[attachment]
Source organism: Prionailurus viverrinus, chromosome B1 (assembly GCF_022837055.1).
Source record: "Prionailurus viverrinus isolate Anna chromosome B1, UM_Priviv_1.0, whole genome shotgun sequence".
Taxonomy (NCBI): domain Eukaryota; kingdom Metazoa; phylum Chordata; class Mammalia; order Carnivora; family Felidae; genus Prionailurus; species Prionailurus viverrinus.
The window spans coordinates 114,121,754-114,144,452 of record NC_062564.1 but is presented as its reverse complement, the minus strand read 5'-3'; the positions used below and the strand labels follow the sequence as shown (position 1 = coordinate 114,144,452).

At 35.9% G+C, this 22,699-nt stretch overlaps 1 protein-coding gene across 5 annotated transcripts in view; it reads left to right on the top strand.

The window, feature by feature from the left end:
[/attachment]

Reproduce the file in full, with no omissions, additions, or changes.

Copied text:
Source organism: Prionailurus viverrinus, chromosome B1 (assembly GCF_022837055.1).
Source record: "Prionailurus viverrinus isolate Anna chromosome B1, UM_Priviv_1.0, whole genome shotgun sequence".
Taxonomy (NCBI): domain Eukaryota; kingdom Metazoa; phylum Chordata; class Mammalia; order Carnivora; family Felidae; genus Prionailurus; species Prionailurus viverrinus.
The window spans coordinates 114,121,754-114,144,452 of record NC_062564.1 but is presented as its reverse complement, the minus strand read 5'-3'; the positions used below and the strand labels follow the sequence as shown (position 1 = coordinate 114,144,452).

At 35.9% G+C, this 22,699-nt stretch overlaps 1 protein-coding gene across 5 annotated transcripts in view; it reads left to right on the top strand.

The window, feature by feature from the left end: